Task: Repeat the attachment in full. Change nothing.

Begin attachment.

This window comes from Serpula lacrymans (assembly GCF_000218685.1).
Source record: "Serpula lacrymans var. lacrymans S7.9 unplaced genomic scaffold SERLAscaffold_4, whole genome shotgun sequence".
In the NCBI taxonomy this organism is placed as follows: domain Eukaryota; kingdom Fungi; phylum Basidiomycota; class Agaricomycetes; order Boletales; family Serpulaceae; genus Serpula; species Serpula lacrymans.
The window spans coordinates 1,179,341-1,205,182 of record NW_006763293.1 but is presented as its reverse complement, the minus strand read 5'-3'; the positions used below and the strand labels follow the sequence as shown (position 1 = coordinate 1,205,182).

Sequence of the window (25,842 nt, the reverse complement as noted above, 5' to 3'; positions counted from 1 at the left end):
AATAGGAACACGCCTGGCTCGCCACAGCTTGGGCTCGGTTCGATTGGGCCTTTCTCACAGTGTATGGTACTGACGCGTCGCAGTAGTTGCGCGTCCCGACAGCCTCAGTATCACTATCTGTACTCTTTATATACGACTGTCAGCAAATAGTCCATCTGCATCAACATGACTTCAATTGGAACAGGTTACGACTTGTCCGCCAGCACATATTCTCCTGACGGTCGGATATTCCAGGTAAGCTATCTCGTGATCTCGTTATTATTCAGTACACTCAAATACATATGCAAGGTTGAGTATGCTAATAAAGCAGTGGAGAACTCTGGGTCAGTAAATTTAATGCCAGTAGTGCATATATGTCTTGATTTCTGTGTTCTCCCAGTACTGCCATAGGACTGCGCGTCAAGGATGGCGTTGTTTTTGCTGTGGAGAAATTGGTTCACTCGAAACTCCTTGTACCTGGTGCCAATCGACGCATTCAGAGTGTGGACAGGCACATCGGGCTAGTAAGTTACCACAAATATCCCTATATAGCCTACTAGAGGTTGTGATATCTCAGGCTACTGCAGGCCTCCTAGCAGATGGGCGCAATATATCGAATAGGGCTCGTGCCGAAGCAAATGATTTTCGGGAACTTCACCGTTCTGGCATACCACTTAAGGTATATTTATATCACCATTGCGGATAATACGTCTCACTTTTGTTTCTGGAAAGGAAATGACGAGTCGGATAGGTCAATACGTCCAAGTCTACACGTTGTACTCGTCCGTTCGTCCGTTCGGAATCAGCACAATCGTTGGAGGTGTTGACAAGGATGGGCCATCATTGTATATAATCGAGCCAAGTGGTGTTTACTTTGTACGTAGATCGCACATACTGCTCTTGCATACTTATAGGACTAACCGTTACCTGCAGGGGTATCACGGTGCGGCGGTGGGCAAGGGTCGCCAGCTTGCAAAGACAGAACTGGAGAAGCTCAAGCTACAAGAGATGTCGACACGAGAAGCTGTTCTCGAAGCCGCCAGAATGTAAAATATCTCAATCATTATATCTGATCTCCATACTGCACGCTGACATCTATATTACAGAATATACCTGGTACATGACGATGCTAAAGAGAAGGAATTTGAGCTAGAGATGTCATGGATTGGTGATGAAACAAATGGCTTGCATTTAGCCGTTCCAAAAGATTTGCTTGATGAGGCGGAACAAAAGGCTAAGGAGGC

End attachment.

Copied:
This window comes from Serpula lacrymans (assembly GCF_000218685.1).
Source record: "Serpula lacrymans var. lacrymans S7.9 unplaced genomic scaffold SERLAscaffold_4, whole genome shotgun sequence".
In the NCBI taxonomy this organism is placed as follows: domain Eukaryota; kingdom Fungi; phylum Basidiomycota; class Agaricomycetes; order Boletales; family Serpulaceae; genus Serpula; species Serpula lacrymans.
The window spans coordinates 1,179,341-1,205,182 of record NW_006763293.1 but is presented as its reverse complement, the minus strand read 5'-3'; the positions used below and the strand labels follow the sequence as shown (position 1 = coordinate 1,205,182).

Sequence of the window (25,842 nt, the reverse complement as noted above, 5' to 3'; positions counted from 1 at the left end):
AATAGGAACACGCCTGGCTCGCCACAGCTTGGGCTCGGTTCGATTGGGCCTTTCTCACAGTGTATGGTACTGACGCGTCGCAGTAGTTGCGCGTCCCGACAGCCTCAGTATCACTATCTGTACTCTTTATATACGACTGTCAGCAAATAGTCCATCTGCATCAACATGACTTCAATTGGAACAGGTTACGACTTGTCCGCCAGCACATATTCTCCTGACGGTCGGATATTCCAGGTAAGCTATCTCGTGATCTCGTTATTATTCAGTACACTCAAATACATATGCAAGGTTGAGTATGCTAATAAAGCAGTGGAGAACTCTGGGTCAGTAAATTTAATGCCAGTAGTGCATATATGTCTTGATTTCTGTGTTCTCCCAGTACTGCCATAGGACTGCGCGTCAAGGATGGCGTTGTTTTTGCTGTGGAGAAATTGGTTCACTCGAAACTCCTTGTACCTGGTGCCAATCGACGCATTCAGAGTGTGGACAGGCACATCGGGCTAGTAAGTTACCACAAATATCCCTATATAGCCTACTAGAGGTTGTGATATCTCAGGCTACTGCAGGCCTCCTAGCAGATGGGCGCAATATATCGAATAGGGCTCGTGCCGAAGCAAATGATTTTCGGGAACTTCACCGTTCTGGCATACCACTTAAGGTATATTTATATCACCATTGCGGATAATACGTCTCACTTTTGTTTCTGGAAAGGAAATGACGAGTCGGATAGGTCAATACGTCCAAGTCTACACGTTGTACTCGTCCGTTCGTCCGTTCGGAATCAGCACAATCGTTGGAGGTGTTGACAAGGATGGGCCATCATTGTATATAATCGAGCCAAGTGGTGTTTACTTTGTACGTAGATCGCACATACTGCTCTTGCATACTTATAGGACTAACCGTTACCTGCAGGGGTATCACGGTGCGGCGGTGGGCAAGGGTCGCCAGCTTGCAAAGACAGAACTGGAGAAGCTCAAGCTACAAGAGATGTCGACACGAGAAGCTGTTCTCGAAGCCGCCAGAATGTAAAATATCTCAATCATTATATCTGATCTCCATACTGCACGCTGACATCTATATTACAGAATATACCTGGTACATGACGATGCTAAAGAGAAGGAATTTGAGCTAGAGATGTCATGGATTGGTGATGAAACAAATGGCTTGCATTTAGCCGTTCCAAAAGATTTGCTTGATGAGGCGGAACAAAAGGCTAAGGAGGC